A shot in the dark?
Survival horror, it's safe to say, is in a dark and foggy wilderness of its own at the moment. Ever since Resident Evil 4 revitalised the genre with its pitch-perfect blend of tense action, extravagant horror and pounding atmosphere, many games have strived to emulate and evolve its formula but few have succeeded entirely. Even Resident Evil 4's official follow-ups haven't managed it; Resident Evil 5 is a solid but clunky retread, and part 6 succumbed to a major personality crisis.
Elsewhere, survival horror has increasingly followed the action part of the equation while gradually losing the fear and sense of oppression. But now, having left Capcom a couple of years after Resi 4's release, director Shinji Mikami is returning to horror with The Evil Within, releasing on current and next-gen consoles, as well as PC, next year. Having gone through its current demo with a fine-toothed comb, we reckon it might finally be the follow-up that his genre-changing masterpiece deserves. Here are seven reasons why.
Shinji Mikami is directing it
Alongside Silent Hills Akira Yamaoka, there is no-one more important to survival horror than Shinji Mikami. Having effectively created the genre in Resident Evil, he then rebooted it into a finely balanced horror-action hybrid in Resident Evil 4, simultaneously cementing the basic mechanics of pretty much every third-person action game since. While Mikamis work on Resi 4 is often falsely blamed for destroying the genre he created, the fact is that the game was (and still is) a tightrope-walk of punishing, nerve-wracking, back-to-the-wall encounters and exhilarating spectacle, wrapped up in an atmosphere so oppressive it could keep a small nation subjugated into slavery for a generation.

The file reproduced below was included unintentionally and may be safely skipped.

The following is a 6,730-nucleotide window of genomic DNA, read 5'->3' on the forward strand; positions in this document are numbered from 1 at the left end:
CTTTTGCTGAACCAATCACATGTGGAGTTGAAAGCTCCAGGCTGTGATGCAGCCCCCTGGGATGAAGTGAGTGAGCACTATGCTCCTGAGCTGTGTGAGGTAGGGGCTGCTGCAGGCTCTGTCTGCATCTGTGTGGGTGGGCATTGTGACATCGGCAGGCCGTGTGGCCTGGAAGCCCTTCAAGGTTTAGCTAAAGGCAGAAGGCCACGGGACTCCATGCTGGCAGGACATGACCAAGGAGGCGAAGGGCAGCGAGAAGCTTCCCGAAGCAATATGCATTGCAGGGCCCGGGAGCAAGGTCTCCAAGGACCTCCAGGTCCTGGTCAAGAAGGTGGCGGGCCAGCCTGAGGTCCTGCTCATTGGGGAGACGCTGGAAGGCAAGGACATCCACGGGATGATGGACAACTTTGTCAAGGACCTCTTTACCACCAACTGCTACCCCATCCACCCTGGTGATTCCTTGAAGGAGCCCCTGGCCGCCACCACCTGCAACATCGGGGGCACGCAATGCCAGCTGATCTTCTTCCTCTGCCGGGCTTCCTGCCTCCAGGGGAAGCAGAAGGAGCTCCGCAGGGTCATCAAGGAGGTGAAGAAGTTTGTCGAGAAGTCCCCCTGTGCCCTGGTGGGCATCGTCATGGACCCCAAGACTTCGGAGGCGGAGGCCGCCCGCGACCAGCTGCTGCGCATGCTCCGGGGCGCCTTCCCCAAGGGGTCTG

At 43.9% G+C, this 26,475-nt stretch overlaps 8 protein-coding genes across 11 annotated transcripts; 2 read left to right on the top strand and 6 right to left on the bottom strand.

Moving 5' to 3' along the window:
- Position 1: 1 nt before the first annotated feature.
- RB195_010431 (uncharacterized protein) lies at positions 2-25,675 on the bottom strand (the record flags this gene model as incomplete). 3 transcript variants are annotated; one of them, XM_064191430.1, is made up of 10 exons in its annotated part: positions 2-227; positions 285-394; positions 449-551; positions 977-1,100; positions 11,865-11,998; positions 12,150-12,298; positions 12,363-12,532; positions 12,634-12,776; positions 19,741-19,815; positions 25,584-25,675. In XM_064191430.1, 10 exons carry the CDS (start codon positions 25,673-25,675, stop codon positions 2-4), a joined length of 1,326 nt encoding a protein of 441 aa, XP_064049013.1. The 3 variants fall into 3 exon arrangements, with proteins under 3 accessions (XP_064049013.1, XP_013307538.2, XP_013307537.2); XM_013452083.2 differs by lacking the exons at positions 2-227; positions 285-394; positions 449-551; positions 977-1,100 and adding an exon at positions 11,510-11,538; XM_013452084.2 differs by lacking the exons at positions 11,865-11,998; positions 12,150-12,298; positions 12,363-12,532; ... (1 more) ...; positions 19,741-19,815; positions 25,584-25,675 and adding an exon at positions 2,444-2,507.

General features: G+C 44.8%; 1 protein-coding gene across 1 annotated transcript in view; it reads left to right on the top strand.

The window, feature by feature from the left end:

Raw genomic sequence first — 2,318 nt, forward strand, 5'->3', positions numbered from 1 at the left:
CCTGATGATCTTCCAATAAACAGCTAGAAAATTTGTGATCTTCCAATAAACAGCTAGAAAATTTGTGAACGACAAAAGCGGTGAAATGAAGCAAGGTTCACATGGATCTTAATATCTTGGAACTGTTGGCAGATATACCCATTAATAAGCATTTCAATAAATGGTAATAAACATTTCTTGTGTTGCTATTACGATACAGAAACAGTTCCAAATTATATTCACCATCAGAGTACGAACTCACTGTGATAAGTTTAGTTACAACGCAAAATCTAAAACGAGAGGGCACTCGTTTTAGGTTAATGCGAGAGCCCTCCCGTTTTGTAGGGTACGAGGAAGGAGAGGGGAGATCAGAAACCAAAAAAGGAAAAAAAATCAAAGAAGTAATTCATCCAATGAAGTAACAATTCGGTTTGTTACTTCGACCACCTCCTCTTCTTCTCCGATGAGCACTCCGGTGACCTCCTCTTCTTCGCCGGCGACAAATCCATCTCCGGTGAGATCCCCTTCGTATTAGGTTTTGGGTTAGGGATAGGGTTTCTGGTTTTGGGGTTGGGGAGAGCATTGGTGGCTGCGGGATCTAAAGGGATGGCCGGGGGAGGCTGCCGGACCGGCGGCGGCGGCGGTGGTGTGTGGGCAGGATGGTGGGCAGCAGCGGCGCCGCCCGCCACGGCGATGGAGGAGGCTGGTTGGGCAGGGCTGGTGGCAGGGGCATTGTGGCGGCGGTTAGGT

With core shooting mechanics pitched halfway between empowerment and panic, and a basic gameplay model forcing clever use of space in order to avoid severe punishment, Resident Evil 4 is one of the most demanding, shocking and tonally affecting horror games in history. So when Mikami says hes making a new survival horror game that plays even more on the genres roots, paying attention would be a very good idea.
The apocalyptic rural horror vibe is back